The new exhibition Reconstructions: Architecture and Blackness in America at the Museum of Modern Art in New York reframes architecture from the perspective of Black people. The artists whose work makes up the exhibition decided that its implications couldn’t just be theoretical.
At one of their first gatherings, the artists formed the Black Reconstruction Collective, and they’re now in the process of creating a support structure and opportunities for other Black architects and designers to reimagine what architecture from the Black perspective can be.
The artists exhibited in the show—Emanuel Admassu, Germane Barnes, Sekou Cooke, J. Yolande Daniels, Felecia Davis, Mario Gooden, David Hartt, Walter Hood, Olalekan Jeyifous, V. Mitch McEwen, and Amanda Williams—want the exhibition’s impact to live on beyond its time at MoMA, which ends May 31. In a recent interview, three members explained how the collective formed and what it hopes to do.
The idea for a collective emerged organically and quickly, they say. “It was really an attempt to understand and make the show bigger than what the 11 of us had to offer, to expand it beyond the boundaries of the museum,” says Felecia Davis, who is an associate professor of architecture at Penn State.
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The MoMA exhibition had been in the works for several years, before protests over racial inequity and police brutality spread across the United States last summer.
“Our earliest meetings were years ago, prior to many of the unfortunate killings of Black individuals across the country, when the world finally started to believe Black people,” says Germane Barnes, who is an assistant professor of architecture at the University of Miami. “And while we were coming up with the ideas for the BRC, it was never as a response to anything beyond us trying to extend our presence and extend Black presence in architecture.”
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Last year the collective formalized and chartered a nonprofit in New York state. They’ve begun raising funds and are planning to establish two prizes for individuals exploring projects, research, or physical interventions that examine architecture and design in the context of the African diaspora. The collective will also be doing work of its own and has received a grant for a series of events focused on monuments, particularly long-contentious Confederate monuments.
One of the goals of the BRC is to provide both mentorship and an institutional support system for Black architects to work and research on their own terms, without catering to the historically narrow or even dismissive missions of other parts of the design establishment.
“It takes the onus off these other institutions, and it allows us to be in charge of the work, be in charge of the vision,” says Walter Hood, who is the founder of Hood Design Studio and a professor at the University of California, Berkeley. “There are opportunities that exist out there that mainstream institutions are either too cautious to try to help repair or they’re just blind to it.”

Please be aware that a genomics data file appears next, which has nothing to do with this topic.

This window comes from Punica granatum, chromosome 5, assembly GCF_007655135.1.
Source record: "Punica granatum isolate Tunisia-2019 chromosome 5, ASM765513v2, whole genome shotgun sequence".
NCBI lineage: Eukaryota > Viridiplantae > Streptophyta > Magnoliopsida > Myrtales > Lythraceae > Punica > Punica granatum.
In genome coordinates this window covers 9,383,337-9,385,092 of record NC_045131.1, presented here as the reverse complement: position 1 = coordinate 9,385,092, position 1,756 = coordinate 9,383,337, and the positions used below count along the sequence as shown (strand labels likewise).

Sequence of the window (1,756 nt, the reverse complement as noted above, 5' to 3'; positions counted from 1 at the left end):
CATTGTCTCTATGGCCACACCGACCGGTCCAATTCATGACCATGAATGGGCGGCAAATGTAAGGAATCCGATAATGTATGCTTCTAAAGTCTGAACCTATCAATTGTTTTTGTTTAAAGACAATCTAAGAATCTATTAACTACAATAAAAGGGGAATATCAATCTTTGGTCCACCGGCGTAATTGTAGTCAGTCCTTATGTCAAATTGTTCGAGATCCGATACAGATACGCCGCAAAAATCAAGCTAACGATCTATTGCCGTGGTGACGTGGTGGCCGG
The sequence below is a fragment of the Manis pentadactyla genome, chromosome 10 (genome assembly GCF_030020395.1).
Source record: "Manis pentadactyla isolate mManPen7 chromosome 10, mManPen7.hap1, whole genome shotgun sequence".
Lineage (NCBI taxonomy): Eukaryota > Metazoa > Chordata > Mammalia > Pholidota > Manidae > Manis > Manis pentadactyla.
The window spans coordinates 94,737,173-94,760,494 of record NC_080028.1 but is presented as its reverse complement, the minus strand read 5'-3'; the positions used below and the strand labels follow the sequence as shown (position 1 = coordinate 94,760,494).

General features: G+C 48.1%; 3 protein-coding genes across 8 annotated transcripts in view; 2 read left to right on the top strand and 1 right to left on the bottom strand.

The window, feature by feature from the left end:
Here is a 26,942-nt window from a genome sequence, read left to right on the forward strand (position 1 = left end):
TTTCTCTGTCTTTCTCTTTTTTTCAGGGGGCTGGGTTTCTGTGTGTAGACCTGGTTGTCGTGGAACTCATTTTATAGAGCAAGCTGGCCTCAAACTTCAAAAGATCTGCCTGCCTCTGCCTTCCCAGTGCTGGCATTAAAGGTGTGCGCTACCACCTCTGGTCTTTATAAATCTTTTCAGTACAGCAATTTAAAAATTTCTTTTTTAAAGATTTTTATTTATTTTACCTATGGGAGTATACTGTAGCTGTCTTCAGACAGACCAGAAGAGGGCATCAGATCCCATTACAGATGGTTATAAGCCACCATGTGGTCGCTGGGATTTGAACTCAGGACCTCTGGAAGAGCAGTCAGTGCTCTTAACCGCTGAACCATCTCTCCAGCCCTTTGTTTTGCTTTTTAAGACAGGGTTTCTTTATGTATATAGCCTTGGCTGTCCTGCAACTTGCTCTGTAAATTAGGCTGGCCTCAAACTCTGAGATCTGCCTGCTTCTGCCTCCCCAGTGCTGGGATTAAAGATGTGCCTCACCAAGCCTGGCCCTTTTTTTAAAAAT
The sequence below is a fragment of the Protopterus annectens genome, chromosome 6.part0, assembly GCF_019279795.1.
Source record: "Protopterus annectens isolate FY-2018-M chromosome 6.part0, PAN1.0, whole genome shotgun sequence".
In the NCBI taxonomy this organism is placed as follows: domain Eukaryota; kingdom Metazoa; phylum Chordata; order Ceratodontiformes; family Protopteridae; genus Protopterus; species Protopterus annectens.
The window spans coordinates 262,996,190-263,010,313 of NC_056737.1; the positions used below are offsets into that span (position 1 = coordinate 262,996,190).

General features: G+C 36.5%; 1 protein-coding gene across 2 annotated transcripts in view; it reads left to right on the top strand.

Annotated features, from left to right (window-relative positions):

Providing this new venue for Black architects is filling a hole, but it’s also opening up the potential for new forms of architecture and design thinking that may not otherwise have emerged.
“We’re trying to make a space where a fuller story can be told without having to hold back,” says Davis. “We don’t have any particular project in mind. We’re hoping that by being open we can understand where it’s important to look and where new knowledge might actually be.”
The collective members argue that the point of the BRC is to create resources specifically for Black architecture, not to change the architectural industry.
“We’re not trying to change those guys, those people. We’re trying to make a space for ourselves,” Hood says. “At a certain point, we have to start articulating our own future. And if the rest of the profession wants to come along, that’s on them. Would you guys agree? Because I’m tired of that question.”
“I totally agree,” says Barnes.
“Yes. Absolutely,” says Davis. “To me, this is a moment where you’re not asking for permission. It’s like let’s do these things to see what kind of vision for life we can have.”
It’s an assertion that reflects the ways architecture has overlooked and mistreated Black people, but also one that sees a path forward in self-empowerment.
“If capital-A architecture accepts us, I do not care,” says Barnes. “Because the people who we care about understand the work, and the people who we care about need the work, and the people who we care about are inspired by the work, and that’s the legacy that we’re interested in. It’s getting people who look like us to be excited about these issues, and I think the MoMA show encapsulates that because we don’t have to explain things to people. We don’t have to explain what’s already known. To me, that’s way more powerful than being accepted.”